As I have said time and time again, I love the stories behind beer and even when those stories are pretty simple it still speaks volumes about beer. To demonstrate, I was in conversation with Dave and one of Five Bar’s regular beer event attendees who was asking Dave how the collaboration between Mountain Goat and Mikkeller came to be. In different industries I am convinced that if you enquired about the origins of an international collaboration you’d get a very long story involving marketing plans and cross promotional branding activities. Dave’s story, however, was more a case of two brewers who were going to be in the same place at the same time and thought it would be fun to make something together, highlighting the open nature of the beer community.
I am pretty sure I walked around with a big smile on my face for the entire evening. Meeting Dave, enjoying the Goat beers and food and chatting with beer folk from all parts of the industry; it’s all why I love beer.
International Beer Shop + Kjetil Jikiun, Head Brewer of Nøgne Ø + 4 great Nøgne Ø beers = a happy beer girl
Nøgne ø … the brewery from Norway that refuses to compromise, committed to taste, committed to craft beer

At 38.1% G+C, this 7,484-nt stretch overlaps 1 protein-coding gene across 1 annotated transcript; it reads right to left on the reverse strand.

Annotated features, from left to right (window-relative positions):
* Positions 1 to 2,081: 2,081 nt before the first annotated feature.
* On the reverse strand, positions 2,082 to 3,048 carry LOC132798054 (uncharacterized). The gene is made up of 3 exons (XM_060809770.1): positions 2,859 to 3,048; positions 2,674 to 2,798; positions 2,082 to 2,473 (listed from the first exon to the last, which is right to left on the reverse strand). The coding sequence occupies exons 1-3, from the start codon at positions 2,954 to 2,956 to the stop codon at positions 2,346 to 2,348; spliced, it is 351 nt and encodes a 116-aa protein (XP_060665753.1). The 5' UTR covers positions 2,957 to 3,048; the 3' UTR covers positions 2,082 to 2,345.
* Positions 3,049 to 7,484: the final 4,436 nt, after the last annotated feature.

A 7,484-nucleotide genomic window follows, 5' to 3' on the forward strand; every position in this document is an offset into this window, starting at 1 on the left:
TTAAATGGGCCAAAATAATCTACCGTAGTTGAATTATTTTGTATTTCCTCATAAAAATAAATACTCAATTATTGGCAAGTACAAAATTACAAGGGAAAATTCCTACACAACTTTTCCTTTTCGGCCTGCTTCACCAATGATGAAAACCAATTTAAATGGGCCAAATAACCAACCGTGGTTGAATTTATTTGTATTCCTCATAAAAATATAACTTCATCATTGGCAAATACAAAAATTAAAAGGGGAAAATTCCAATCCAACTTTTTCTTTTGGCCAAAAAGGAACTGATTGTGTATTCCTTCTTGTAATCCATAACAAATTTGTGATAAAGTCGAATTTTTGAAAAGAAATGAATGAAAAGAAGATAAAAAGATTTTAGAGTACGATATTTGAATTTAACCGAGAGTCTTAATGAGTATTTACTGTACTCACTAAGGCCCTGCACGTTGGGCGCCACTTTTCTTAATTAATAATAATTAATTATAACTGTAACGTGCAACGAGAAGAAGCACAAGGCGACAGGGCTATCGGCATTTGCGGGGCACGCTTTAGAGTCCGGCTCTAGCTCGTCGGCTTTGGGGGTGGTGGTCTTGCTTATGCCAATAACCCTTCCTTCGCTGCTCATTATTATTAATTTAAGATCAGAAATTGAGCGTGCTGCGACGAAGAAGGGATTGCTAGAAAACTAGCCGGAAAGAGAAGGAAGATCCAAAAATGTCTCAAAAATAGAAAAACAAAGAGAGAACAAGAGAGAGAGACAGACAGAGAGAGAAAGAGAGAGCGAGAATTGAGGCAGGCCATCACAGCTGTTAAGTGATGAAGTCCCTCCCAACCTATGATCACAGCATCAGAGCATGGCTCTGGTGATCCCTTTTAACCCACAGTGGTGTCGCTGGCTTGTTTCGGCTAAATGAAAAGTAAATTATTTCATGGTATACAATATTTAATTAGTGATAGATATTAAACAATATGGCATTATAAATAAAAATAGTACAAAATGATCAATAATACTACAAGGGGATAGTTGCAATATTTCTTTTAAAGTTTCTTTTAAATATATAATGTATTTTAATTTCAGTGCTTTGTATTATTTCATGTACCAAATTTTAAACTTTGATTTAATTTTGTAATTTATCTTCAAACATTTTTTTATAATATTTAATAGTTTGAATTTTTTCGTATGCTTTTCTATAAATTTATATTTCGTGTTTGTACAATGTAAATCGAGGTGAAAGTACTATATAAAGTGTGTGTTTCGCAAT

This is the first sentence you see on the Nøgne Ø website. I like it’s simplicity and directness. There’s no messing around here – it’s not sunshine and lollipops it’s just damn fine beer. Their beers, from the ones I have experienced so far, certainly seem to reflect these elements too. If you have time, read through the story behind Nøgne Ø. It is an interesting read because it feels like a real story from a human being instead of a marketing spiel, edited and changed to a more romantic version of events. You could almost be sitting beside Kjetil Jikiun (Founder, Head Brewer, Owner and All Round Nice Guy) enjoying a beer and listening to the history of the brewery unfold on the bar table. As a side note, he is described in the website as “the bearded giant”. Since it was pretty close to the first thing I thought when I met him, I thought that was worth mentioning.